This is only a short 30 second piece of the full Resident Evil 7: Biohazard demo that is being offered for free on you platform marketplace, and a brief glimpse into the full game set to launch on Jan 24th, 2017. I was able to complete the demo from beginning to “end” during my first run through, but with the deployability and the fact that I continue to find new things and entirely different endings, I have sunk more than 5 hours into this demo. For context, I could play almost the entirety of The Order: 1886 in this length of time, so to answer many of your questions thus far, yes- I like this demo. A lot. 

     While producer Kawada Masachika and director Nakanish Koushi, have already confirmed that this demo is not necessarily a piece of the final product, taken to allow players to sample, but merely a look into the tone and “feeling” of the full version. Let me safely say, that if this game is even half as good as what the demo implies, this will be easily be the best Resident Evil entry since number 4 (not difficult, I know). In every controller gripping/high tension filled moment of this glimpse, it is apparent that they have finally walked away from the attempt at making the franchise a Shooter, and instead doubled down on the concepts that made this IP so beloved in the first place.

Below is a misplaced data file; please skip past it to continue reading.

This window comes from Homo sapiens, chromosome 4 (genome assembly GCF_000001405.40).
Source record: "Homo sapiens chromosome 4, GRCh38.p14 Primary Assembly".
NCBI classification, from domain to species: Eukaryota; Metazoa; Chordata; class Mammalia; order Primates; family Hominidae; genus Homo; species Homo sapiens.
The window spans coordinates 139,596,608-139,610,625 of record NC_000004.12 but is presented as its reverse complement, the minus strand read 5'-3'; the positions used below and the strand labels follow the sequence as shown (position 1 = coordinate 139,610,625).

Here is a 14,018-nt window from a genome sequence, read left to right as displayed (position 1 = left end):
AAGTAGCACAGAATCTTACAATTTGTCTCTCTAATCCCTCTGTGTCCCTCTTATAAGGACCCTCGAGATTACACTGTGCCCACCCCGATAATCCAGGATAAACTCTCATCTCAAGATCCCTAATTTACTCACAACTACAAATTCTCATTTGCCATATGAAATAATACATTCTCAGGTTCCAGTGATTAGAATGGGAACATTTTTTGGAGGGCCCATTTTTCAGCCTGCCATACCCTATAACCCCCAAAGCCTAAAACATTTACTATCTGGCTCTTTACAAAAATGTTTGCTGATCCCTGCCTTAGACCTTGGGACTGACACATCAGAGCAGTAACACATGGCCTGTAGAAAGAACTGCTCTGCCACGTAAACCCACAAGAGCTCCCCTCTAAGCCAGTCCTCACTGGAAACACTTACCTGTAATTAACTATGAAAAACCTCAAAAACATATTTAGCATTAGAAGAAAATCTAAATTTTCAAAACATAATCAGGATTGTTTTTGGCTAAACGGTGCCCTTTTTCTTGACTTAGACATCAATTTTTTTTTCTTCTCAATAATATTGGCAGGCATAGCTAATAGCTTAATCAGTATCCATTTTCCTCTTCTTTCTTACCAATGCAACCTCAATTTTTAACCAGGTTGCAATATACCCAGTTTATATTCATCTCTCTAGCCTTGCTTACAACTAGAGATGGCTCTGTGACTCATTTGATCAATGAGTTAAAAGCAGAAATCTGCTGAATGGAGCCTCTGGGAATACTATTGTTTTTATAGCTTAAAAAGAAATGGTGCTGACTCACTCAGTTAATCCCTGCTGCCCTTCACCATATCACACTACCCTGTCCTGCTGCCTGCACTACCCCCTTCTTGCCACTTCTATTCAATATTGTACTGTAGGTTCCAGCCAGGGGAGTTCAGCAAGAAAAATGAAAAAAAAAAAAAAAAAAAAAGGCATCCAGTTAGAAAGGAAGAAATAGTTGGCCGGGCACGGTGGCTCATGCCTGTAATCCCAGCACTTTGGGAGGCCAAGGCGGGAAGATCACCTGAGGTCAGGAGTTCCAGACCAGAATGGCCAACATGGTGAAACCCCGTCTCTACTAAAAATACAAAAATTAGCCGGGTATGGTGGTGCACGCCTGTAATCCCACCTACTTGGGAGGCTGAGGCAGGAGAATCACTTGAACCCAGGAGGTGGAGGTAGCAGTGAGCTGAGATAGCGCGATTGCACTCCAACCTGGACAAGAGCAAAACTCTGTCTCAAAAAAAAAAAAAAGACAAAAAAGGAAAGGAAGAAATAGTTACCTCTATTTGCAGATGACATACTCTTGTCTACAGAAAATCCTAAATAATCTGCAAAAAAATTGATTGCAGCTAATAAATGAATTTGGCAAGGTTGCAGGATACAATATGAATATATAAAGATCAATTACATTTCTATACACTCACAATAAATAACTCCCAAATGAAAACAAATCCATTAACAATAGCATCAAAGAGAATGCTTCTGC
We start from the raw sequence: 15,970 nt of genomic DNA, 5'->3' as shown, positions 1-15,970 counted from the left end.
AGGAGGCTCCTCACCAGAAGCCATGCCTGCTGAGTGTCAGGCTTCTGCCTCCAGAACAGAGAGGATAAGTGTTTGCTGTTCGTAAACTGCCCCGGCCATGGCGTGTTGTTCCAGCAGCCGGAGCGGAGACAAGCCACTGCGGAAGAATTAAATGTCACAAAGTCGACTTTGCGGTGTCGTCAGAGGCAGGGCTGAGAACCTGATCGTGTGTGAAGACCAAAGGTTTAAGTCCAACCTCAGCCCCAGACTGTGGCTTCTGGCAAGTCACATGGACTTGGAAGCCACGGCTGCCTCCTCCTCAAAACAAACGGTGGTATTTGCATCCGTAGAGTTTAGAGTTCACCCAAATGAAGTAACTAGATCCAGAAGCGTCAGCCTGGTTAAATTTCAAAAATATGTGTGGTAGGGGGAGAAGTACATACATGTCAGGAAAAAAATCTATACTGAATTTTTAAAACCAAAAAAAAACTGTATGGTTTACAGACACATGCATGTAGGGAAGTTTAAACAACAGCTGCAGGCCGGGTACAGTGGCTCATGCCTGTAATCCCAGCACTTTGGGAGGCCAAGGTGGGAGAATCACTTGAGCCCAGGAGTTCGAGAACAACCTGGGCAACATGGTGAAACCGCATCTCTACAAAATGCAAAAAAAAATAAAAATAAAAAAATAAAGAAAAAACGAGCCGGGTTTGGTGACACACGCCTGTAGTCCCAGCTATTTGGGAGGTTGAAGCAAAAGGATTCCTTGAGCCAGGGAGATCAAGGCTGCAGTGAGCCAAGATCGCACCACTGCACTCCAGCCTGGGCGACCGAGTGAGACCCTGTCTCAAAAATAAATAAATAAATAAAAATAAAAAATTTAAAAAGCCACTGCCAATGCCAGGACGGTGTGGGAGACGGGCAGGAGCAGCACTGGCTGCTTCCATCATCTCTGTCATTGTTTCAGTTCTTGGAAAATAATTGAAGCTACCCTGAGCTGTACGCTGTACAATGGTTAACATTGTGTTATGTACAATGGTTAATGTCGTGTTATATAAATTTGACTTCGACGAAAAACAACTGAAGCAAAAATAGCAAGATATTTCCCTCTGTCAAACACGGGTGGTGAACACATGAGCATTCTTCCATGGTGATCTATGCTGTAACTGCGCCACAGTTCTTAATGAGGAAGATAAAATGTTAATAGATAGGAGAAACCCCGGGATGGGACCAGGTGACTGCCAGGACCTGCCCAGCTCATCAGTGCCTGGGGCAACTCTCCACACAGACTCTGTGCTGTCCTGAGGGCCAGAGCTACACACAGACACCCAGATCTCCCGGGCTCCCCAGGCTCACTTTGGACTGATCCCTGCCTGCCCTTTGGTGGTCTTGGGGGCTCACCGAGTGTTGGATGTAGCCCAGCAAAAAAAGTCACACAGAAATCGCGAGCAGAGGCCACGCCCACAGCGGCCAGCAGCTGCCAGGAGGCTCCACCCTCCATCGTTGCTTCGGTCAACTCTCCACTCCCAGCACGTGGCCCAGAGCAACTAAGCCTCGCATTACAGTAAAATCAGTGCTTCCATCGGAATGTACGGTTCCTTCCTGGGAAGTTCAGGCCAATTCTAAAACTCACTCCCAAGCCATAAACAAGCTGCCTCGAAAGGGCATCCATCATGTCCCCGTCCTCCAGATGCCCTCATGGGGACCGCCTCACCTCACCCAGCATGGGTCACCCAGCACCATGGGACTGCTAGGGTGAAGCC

A sense of unease and dread around every corner and of course the puzzle-like way you have to make your way through the game, the demo is a call back to everything that made the original entry so great. At this point, my only hope is that they take their time to give the final product the love and attention that they did with this sample. Last we heard, that game was about 65% of the way complete through development (fact credit: famitsu)a few weeks ago at E32016, and with a release date of January 25th, I worry they will try to rush. While it is obvious that Capcom has every intension of hitting this timeline, with the recent re-releases of the series and ending with Resident Evil 4 this fall, a deployment strategy leading up to the launch of the latest installment. Capcom, do NOT rush this game. 

     If you haven’t already checked out the demo for Resident Evil 7, you owe it to yourself to give it a go. If you’re the type that gets nervous at the thought of playing horror games, get a buddy and play through it together. I promise, it is that good. With the reveal of full PS VR integration, this game will do huge numbers, already looking to be a clear flagship for the sony platform. However, regardless of where or how you play it, just do. This is the Resident Evil that we have been clamoring over for years. 

     Now what the hell am I supposed to do with this dam mannequin finger….